This home, designed by Ben Obregon and built by Bill Taute Homes, recently hit the market in Bouldin Creek for $725,000. If you’re in the area and the pending contract doesn’t close, you could find yourself in a contemporary, low-energy home powered by rooftop solar photovoltaics for something near that price.
Lamboo, Inc., a maker of architectural bamboo products out of Illinois, has this concept studio featured on their website. Lamboo Studio is made with several different Lamboo products, including bamboo interior paneling, custom bamboo furniture, bamboo content in windows and doors, and laminated structural bamboo in the roof and floor. Illustrating several uses for these bamboo products, the 304 square-foot tiny home has a wavy aluminum roof with integrated Uni-Solar panels and a composting toilet for off-grid living.
Besting the efforts of nearly 3,100 architects worldwide, a team involving blaanc of Portugal and João Caeiro of Mexico won the Open Source House design competition with their entry “Emerging Ghana.” All of the entries are available online and Emerging Ghana, as a pilot project, is expected to be built by the end of this year.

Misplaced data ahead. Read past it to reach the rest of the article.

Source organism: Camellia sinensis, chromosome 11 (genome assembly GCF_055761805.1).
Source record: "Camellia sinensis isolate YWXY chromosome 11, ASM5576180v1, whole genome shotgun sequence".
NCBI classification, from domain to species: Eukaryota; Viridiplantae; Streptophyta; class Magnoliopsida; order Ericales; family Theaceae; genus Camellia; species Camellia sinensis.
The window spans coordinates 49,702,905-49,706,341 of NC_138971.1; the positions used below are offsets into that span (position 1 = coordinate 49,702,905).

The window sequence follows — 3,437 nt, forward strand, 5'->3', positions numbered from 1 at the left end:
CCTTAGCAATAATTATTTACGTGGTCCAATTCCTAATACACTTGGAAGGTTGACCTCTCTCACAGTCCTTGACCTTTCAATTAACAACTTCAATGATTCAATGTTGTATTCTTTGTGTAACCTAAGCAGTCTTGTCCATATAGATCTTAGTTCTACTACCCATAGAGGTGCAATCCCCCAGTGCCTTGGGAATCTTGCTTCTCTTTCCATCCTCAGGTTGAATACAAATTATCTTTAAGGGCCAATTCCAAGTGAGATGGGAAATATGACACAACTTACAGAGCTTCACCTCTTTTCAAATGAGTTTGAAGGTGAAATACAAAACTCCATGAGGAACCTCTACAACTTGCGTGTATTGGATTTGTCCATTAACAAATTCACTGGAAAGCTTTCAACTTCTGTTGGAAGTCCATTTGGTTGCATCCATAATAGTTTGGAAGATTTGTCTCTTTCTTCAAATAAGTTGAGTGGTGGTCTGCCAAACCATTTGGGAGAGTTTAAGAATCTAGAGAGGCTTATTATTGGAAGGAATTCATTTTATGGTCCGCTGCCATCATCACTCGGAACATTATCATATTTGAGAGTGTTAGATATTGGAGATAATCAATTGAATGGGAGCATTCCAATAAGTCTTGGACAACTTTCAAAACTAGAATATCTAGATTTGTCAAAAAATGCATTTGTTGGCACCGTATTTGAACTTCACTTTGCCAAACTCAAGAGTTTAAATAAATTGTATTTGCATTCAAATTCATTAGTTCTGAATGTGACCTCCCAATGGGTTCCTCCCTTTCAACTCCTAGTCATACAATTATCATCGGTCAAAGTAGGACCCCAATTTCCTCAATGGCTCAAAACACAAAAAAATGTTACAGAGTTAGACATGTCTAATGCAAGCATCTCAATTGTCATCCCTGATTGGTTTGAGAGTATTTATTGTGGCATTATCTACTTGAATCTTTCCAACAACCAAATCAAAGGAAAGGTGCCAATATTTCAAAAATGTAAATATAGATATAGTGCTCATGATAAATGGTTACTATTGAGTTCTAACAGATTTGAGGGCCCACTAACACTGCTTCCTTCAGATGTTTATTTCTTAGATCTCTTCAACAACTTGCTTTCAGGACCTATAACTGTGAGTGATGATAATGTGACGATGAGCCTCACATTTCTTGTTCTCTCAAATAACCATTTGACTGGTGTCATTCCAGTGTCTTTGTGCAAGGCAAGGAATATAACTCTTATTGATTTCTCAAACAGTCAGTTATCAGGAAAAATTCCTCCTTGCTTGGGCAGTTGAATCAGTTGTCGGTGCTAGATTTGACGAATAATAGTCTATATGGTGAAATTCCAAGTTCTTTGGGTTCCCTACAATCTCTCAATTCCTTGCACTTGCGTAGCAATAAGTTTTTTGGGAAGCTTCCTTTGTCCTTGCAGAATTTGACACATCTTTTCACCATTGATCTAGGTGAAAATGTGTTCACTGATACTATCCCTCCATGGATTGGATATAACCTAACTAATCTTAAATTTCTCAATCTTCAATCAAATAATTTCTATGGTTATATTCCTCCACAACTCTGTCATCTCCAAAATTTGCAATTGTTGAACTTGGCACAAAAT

With the European counterpart to the Solar Decathlon now complete, the team from University of Florida walks away as winner of the Internet Award based on online voting open during the competition. Their home, Project RE:FOCUS, blends three elements from historic Florida houses — a covered open porch, a breezeway oriented to prevailing winds, and a porous breathable skin — in a striking way.
This tiny house — the L41 House — has been sneaking around the internet over the past few months. It was on display at the Vancouver Olympics and visitors seemed to take a liking to the 220-square-foot beauty. Designed by Michael Katz and Janet Corne, L41 House is small, energy efficient, and sacrifices nothing but extraneous space.